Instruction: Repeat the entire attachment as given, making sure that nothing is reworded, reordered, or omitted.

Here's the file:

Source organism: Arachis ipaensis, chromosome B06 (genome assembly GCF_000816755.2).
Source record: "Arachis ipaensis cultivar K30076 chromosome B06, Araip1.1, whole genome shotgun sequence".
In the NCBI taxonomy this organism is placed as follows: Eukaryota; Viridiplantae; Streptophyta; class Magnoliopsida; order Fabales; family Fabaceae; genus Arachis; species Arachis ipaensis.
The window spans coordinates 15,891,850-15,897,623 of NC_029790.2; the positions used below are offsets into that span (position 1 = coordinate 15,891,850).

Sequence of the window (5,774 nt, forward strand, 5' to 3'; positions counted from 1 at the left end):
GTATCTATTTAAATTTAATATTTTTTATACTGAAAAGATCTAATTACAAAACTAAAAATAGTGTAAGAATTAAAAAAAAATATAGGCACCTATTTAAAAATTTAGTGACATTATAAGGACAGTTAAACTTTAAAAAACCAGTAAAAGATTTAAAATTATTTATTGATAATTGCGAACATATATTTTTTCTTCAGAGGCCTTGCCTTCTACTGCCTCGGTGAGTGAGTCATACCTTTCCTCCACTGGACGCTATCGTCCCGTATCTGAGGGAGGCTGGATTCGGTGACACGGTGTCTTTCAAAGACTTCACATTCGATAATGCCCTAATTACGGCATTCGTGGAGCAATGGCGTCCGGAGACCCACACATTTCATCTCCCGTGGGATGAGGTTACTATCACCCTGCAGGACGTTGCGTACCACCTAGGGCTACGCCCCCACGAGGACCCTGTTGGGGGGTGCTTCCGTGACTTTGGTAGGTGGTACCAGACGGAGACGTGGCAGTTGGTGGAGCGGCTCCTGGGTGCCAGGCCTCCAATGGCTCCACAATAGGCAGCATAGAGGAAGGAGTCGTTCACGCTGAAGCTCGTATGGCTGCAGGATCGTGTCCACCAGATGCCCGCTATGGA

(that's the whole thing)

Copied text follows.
Source organism: Arachis ipaensis, chromosome B06 (genome assembly GCF_000816755.2).
Source record: "Arachis ipaensis cultivar K30076 chromosome B06, Araip1.1, whole genome shotgun sequence".
In the NCBI taxonomy this organism is placed as follows: Eukaryota; Viridiplantae; Streptophyta; class Magnoliopsida; order Fabales; family Fabaceae; genus Arachis; species Arachis ipaensis.
The window spans coordinates 15,891,850-15,897,623 of NC_029790.2; the positions used below are offsets into that span (position 1 = coordinate 15,891,850).

Sequence of the window (5,774 nt, forward strand, 5' to 3'; positions counted from 1 at the left end):
GTATCTATTTAAATTTAATATTTTTTATACTGAAAAGATCTAATTACAAAACTAAAAATAGTGTAAGAATTAAAAAAAAATATAGGCACCTATTTAAAAATTTAGTGACATTATAAGGACAGTTAAACTTTAAAAAACCAGTAAAAGATTTAAAATTATTTATTGATAATTGCGAACATATATTTTTTCTTCAGAGGCCTTGCCTTCTACTGCCTCGGTGAGTGAGTCATACCTTTCCTCCACTGGACGCTATCGTCCCGTATCTGAGGGAGGCTGGATTCGGTGACACGGTGTCTTTCAAAGACTTCACATTCGATAATGCCCTAATTACGGCATTCGTGGAGCAATGGCGTCCGGAGACCCACACATTTCATCTCCCGTGGGATGAGGTTACTATCACCCTGCAGGACGTTGCGTACCACCTAGGGCTACGCCCCCACGAGGACCCTGTTGGGGGGTGCTTCCGTGACTTTGGTAGGTGGTACCAGACGGAGACGTGGCAGTTGGTGGAGCGGCTCCTGGGTGCCAGGCCTCCAATGGCTCCACAATAGGCAGCATAGAGGAAGGAGTCGTTCACGCTGAAGCTCGTATGGCTGCAGGATCGTGTCCACCAGATGCCCGCTATGGA